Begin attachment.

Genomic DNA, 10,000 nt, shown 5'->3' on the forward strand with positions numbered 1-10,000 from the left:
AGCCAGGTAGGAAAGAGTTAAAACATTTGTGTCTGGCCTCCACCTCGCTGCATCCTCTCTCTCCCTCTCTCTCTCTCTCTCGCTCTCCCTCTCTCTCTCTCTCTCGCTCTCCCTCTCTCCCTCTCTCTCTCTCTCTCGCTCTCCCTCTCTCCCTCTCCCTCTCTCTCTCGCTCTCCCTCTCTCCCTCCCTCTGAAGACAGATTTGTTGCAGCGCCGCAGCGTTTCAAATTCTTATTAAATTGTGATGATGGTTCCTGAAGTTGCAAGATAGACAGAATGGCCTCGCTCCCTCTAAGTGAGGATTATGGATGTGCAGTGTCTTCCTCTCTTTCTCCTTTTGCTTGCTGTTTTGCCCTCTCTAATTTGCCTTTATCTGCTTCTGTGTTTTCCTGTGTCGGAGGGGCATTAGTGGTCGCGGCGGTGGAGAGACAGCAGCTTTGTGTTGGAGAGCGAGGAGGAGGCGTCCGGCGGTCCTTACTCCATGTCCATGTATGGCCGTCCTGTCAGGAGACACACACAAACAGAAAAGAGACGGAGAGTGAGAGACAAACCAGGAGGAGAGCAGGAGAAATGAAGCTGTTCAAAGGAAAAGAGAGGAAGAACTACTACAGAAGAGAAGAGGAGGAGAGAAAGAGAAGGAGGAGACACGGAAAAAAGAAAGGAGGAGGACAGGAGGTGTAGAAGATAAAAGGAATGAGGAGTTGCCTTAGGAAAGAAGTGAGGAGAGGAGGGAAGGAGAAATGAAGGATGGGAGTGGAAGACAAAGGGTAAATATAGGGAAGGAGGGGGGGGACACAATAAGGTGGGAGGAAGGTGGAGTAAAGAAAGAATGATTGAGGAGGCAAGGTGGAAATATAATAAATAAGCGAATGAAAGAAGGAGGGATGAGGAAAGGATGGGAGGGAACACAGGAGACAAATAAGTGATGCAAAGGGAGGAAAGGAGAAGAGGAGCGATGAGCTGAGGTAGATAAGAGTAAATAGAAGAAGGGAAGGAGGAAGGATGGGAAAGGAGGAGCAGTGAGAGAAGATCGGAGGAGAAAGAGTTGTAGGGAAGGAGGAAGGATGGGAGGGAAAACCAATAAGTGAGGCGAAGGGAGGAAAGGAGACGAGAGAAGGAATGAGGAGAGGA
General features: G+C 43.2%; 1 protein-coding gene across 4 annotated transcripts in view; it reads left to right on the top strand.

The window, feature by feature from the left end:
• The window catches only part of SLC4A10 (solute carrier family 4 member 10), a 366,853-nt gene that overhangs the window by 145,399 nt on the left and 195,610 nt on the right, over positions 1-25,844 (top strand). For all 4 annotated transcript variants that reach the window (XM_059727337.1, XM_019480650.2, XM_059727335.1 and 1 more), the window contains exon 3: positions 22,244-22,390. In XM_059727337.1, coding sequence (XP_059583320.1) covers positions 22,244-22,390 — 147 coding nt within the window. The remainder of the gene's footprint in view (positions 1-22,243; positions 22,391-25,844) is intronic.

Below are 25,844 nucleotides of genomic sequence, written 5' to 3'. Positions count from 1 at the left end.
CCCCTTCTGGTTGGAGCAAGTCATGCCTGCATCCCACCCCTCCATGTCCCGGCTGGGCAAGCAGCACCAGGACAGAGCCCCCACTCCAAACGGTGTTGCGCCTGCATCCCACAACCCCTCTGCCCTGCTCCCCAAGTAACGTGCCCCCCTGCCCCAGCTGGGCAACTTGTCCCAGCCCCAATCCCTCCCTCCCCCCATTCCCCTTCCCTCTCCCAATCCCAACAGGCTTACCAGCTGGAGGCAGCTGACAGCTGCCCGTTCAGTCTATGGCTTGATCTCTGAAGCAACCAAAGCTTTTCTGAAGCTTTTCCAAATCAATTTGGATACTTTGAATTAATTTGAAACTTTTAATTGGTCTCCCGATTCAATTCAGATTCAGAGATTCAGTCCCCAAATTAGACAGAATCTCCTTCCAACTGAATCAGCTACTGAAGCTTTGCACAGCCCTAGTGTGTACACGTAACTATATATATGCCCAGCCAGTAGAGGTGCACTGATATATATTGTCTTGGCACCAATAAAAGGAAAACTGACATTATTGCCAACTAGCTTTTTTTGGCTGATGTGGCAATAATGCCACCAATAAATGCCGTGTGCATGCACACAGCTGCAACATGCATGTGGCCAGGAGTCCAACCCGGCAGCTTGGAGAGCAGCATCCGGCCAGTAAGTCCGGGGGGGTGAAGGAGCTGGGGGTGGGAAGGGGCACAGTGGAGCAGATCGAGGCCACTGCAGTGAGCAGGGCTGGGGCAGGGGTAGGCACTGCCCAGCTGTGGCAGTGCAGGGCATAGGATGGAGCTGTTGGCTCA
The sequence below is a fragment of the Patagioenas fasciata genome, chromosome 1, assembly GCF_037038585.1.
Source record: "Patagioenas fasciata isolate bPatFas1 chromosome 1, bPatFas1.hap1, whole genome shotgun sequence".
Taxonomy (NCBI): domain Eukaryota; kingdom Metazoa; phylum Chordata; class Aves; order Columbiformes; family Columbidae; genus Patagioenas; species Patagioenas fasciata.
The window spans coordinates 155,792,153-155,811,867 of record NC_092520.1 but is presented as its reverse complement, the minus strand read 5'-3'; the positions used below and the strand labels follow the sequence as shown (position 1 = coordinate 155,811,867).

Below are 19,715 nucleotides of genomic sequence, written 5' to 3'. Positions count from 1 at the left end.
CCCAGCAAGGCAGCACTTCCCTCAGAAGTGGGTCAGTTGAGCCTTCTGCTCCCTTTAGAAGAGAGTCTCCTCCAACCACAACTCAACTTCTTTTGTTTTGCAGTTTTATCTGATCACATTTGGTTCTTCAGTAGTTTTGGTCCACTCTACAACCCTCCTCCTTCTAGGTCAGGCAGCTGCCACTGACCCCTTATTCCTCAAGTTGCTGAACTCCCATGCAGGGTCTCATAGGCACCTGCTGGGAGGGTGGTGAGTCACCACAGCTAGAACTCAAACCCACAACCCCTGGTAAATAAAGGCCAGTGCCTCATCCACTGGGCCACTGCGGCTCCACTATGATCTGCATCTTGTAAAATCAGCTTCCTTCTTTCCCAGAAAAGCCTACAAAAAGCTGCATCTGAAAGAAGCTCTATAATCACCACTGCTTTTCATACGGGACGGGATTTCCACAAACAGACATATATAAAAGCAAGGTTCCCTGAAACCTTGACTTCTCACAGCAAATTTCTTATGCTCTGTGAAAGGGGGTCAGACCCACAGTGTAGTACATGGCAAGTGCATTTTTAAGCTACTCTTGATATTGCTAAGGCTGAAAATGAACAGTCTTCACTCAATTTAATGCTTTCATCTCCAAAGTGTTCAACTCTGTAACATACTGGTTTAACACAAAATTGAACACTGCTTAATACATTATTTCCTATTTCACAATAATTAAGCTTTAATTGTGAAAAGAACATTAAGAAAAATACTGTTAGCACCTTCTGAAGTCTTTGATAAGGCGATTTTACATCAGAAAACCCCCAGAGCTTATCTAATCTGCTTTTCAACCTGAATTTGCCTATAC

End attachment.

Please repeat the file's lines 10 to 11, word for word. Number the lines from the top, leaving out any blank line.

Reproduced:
Taxonomy (NCBI): domain Eukaryota; kingdom Metazoa; phylum Chordata; class Aves; order Columbiformes; family Columbidae; genus Patagioenas; species Patagioenas fasciata.
The window spans coordinates 155,792,153-155,811,867 of record NC_092520.1 but is presented as its reverse complement, the minus strand read 5'-3'; the positions used below and the strand labels follow the sequence as shown (position 1 = coordinate 155,811,867).